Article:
Earlier this year Google was caught with a Google Music logo on their domain and the masses suspected the company to come out with a music service. More details are being unearthed about the service, which includes Google shopping around major record labels to create a new music service.
Google's service would consist of charging users $25 a year to store songs in the cloud, or as the company seems to call it, a "locker." According to Billboard, customers could access their virtual music locker from any Internet enabled device, which would allow for both streaming and downloading of the audio.
With this cloud storage, there would also be a music marketplace in which you could purchase single songs or a complete albums, much like iTunes, Zune, or Amazon MP3. From the store, the customer would be able to have their newly purchased content uploaded directly to their locker, if they so choose. In the store, Google is also pushing for the ability for all users to be able to stream the song they are interested in one time fully before purchasing. Every stream after that initial one would be cut back to a 30 second version.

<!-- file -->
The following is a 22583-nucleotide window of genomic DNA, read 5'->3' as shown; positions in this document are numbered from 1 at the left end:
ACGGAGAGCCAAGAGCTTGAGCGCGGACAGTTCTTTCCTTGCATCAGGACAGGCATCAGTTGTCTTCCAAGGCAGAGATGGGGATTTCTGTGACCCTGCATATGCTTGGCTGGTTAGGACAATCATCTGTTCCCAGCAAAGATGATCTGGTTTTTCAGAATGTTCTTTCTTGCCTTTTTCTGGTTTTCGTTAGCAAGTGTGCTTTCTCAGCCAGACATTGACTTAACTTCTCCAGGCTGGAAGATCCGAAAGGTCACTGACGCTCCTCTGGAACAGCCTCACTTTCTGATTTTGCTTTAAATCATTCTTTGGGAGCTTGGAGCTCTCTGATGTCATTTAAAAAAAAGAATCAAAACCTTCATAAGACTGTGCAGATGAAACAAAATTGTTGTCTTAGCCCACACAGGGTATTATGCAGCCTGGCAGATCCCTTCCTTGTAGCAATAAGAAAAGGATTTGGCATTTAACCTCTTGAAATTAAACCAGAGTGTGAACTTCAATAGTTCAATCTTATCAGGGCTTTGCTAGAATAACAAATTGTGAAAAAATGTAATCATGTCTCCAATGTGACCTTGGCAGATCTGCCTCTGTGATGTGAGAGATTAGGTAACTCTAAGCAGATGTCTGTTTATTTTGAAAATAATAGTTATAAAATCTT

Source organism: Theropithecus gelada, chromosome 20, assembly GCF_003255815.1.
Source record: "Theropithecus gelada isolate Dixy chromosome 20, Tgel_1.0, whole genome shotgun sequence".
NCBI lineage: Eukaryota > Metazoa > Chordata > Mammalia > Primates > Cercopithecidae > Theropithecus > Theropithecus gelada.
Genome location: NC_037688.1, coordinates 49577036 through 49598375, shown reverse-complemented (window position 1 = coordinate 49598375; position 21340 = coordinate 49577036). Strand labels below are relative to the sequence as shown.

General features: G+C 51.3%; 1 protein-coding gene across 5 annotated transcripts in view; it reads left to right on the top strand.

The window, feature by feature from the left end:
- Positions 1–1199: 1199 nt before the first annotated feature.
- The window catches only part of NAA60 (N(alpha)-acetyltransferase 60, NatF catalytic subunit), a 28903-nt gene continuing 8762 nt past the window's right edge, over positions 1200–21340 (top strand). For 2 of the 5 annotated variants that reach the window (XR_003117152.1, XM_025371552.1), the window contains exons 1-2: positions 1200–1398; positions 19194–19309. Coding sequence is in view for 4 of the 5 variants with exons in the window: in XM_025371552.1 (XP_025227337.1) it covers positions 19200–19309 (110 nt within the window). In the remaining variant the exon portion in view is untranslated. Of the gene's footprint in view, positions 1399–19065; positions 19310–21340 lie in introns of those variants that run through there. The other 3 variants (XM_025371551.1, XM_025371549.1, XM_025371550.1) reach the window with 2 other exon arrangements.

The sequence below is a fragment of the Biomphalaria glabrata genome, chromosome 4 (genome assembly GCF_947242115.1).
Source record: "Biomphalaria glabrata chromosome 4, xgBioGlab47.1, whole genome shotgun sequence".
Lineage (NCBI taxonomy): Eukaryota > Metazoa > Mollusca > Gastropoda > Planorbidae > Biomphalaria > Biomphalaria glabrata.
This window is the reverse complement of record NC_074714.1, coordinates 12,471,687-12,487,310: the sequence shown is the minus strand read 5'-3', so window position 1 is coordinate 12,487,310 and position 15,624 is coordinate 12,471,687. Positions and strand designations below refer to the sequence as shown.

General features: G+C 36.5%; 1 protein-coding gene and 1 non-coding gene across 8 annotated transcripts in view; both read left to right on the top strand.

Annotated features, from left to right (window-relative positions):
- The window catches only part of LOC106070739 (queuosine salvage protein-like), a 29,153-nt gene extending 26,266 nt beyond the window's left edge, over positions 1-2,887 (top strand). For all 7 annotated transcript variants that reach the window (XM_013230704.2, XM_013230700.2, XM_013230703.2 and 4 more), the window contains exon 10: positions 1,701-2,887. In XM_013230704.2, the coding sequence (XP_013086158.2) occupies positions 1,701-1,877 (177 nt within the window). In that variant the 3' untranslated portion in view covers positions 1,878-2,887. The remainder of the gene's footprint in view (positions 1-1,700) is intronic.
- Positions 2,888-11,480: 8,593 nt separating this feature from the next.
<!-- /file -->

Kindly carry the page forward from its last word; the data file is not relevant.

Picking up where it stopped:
As with other digital music provider giants, Google also wishes to provide a social networking experience with their product. These features would not be as in depth as Facebook, or even Ping, however it would provide a baseline connectivity between users. Subscribers would be able to send playlists to each other, which will introduce new songs along the way.
Google is looking for a three year contract from the labels, but there is no set date on when the store and locker will be launched.